When we have a good idea, we often want to stick to the exact plan in our minds. We worry that if we give authority to other people, the project will fail because they don’t have the same passions and visions that we do. However, if our idea is meant to serve other people, it is absolutely essential that we include those affected in the planning process. According to Getrude Matshe If we stick entirely to our own plans and disregard the input of those that we serve, the project is bound to fail.
Getrude Matshe is an inspirational speaker who is currently spearheading women’s economic forum in NM and involved globally. Getrude is passionate about helping people achieve their full potential and find their individual life purpose. This makes her an energetic, inspirational and enlightening speaker. Getrude has written several books and is now a book writing coach. She is currently living in New Mexico, Lecturing part time at UNM while researching and writing her first screen play and is an Independent Film maker.
What You’ll Discover in This Episode!
- How you can determine which people to have at your side when you’re in the idea-developing part of creating a plan or project
- How relinquishing full control over your ideas may actually lead to their success
- How you can recover when your ideas are rejected by others
- Why it is important to have flexibility and ‘lead from behind’ to get greater results
More About Gertrude
Something Getrude has learned over years of creating innovative, unique projects is is that you must be selective in who you share your dreams with. She compares a budding idea to a fetus; “if you’re pregnant, you nurture that baby, make sure nothing happens to it.” She explains that an idea can be destroyed by someone who is unable to see your vision, so it is in your best interest to share only with those who you know will be supportive and can understand the way your mind and actions work. “The minute someone says ‘that’s impossible,’” she explains, “I know I shouldn’t go further with that person- they don’t see it and they don’t get it.” This is a great insight to recognize, because it helps to iterate that it is not your idea that is weak, it is simply a failure of two minds to see the same vision.
While Getrude is particular about who she shares her ideas with in the beginning stages, once the ball is rolling she knows through experience that she must be willing to turn the project over to those it impacts most. “I’ve learned to manage from behind,” she says, explaining, “I’ve always found the more you can give people responsibility, the more you can empower them.” In this way, the individuals she gives responsibility to step up to fulfill the needs of the project and become inspired by both their own empowerment and the success of the work. This also helps to put Getrude and the people that she works with on the same plane. Instead of her coming in and forcing her ideas on others, everyone has equal input. This method has worked again and again, she explains, and she is “always pleasantly surprised by what the women come up with themselves.”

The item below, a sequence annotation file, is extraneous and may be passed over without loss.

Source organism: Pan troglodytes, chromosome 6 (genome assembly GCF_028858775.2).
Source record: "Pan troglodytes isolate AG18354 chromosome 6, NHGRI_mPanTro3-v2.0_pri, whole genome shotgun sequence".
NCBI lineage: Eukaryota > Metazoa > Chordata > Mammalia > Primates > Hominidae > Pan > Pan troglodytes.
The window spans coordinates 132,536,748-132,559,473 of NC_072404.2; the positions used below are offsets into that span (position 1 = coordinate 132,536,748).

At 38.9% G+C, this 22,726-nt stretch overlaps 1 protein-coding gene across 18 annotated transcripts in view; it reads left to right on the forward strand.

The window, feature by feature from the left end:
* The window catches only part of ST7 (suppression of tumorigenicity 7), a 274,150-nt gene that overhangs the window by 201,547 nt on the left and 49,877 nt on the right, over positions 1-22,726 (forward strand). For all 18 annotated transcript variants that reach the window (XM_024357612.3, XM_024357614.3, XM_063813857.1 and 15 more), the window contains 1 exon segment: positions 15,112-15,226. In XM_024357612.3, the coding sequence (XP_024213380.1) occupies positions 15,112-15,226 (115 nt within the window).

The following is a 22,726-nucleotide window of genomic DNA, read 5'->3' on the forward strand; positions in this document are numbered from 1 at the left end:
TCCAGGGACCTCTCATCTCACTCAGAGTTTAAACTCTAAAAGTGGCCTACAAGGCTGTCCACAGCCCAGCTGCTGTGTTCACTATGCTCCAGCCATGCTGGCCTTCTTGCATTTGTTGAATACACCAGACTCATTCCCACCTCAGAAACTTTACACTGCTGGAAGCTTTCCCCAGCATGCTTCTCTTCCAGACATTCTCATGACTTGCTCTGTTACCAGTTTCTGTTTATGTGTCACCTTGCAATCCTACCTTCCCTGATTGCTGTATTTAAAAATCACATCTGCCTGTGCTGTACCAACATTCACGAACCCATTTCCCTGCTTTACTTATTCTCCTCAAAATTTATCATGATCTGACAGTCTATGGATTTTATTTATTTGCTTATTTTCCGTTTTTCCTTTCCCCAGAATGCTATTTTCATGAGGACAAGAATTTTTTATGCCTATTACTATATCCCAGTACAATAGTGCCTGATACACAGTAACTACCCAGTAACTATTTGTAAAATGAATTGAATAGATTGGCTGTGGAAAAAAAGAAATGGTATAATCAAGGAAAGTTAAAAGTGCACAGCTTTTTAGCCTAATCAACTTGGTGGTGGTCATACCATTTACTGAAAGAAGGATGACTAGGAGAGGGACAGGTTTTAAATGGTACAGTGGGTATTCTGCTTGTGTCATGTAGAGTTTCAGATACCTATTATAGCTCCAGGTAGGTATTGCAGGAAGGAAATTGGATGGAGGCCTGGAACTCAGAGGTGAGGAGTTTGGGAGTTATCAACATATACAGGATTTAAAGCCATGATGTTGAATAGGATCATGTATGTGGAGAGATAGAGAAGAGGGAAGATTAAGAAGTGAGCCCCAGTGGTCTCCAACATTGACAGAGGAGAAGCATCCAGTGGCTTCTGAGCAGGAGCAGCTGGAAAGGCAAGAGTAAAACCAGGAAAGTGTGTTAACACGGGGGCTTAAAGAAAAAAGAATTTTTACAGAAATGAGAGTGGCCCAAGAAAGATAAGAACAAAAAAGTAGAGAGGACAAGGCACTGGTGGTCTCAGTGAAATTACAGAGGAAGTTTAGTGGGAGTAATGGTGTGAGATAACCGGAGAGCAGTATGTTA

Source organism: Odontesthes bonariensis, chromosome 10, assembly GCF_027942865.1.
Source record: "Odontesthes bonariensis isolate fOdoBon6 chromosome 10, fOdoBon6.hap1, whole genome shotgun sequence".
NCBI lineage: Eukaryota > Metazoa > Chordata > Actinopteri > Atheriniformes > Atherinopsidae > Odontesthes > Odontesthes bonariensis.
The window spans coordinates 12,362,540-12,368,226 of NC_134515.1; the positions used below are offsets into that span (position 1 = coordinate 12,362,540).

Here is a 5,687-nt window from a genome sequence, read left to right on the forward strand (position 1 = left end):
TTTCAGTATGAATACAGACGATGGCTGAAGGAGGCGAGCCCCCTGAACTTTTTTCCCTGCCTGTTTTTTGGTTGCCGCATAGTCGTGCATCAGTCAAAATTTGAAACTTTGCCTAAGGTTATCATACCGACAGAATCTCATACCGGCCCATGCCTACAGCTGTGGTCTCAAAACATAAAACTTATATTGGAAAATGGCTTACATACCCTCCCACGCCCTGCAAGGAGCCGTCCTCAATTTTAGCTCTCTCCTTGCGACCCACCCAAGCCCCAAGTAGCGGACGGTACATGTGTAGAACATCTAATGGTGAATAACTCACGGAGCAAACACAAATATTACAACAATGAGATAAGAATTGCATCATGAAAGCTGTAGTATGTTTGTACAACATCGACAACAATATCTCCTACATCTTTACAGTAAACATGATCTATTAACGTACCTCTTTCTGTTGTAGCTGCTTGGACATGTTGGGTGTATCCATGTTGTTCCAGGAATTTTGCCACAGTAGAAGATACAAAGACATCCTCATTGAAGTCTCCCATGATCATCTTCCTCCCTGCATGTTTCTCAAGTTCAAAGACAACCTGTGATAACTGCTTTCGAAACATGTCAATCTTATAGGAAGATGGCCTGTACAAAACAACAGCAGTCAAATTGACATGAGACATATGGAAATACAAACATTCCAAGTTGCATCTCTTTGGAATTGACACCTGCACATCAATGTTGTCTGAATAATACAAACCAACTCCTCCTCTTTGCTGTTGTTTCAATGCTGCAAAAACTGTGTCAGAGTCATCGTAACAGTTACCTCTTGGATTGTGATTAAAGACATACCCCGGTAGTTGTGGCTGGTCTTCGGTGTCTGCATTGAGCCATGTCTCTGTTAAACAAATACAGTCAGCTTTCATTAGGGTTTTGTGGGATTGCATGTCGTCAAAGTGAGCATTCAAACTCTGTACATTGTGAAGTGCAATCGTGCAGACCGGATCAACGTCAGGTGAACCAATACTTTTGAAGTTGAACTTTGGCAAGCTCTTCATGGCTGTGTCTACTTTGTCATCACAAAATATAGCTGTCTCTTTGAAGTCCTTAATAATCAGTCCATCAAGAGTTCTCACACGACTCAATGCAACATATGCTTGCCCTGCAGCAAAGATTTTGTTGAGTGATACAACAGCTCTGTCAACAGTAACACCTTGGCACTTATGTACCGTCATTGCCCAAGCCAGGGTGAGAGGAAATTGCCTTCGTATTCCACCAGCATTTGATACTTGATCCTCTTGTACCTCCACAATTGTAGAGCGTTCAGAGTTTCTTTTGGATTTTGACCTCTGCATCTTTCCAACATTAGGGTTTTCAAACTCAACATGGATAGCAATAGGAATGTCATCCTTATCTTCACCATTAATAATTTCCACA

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Self-love can take on many meanings. It can convey self care, nurturing self-confidence, embracing selfishness, or it can even taken on a sexual meaning. For Self Serve owner Matie Fricker, these meanings are fluid and interconnected. After ten years of owning and running a successful adult shop and resource center while always working to make mental, emotional, and physical health a priority, Matie understands that all of these definitions are integral to self-love. Nonetheless, she sees that sexual self care is often one of the most overlooked for reasons such as taboo, shame, or lack of access to education and resources.
My guest today is Matie Fricker. Matie is owner of Self Serve, a sex-positive, health- and education-focused adult shop and resource center. Matie has been awarded the 2008 Tough Cookie Award from the National Association for Women Business Owners, Best Sexy Shop in ABQ’s Alibi Weekly Newspaper for 8 years and Albuquerque Pride’s Outstanding Retail Store Award. One of her proudest accomplishments was causing Rush Limbaugh to say “female orgasm” on-air multiple times. In this episode Matie and I talk about how to care for yourself even when you feel unlovable, why it’s important to allow yourself to have self-doubt days, and how her definition of success has evolved throughout her career.
What You’ll Discover in this Episode
- How to prioritize self care even when you are feeling unlovable
- Why it is important to honor and heal your relationship with your body if you want to make an impact in matters outside of yourself
- How concepts around sex and concepts around social justice are interrelated
More About Matie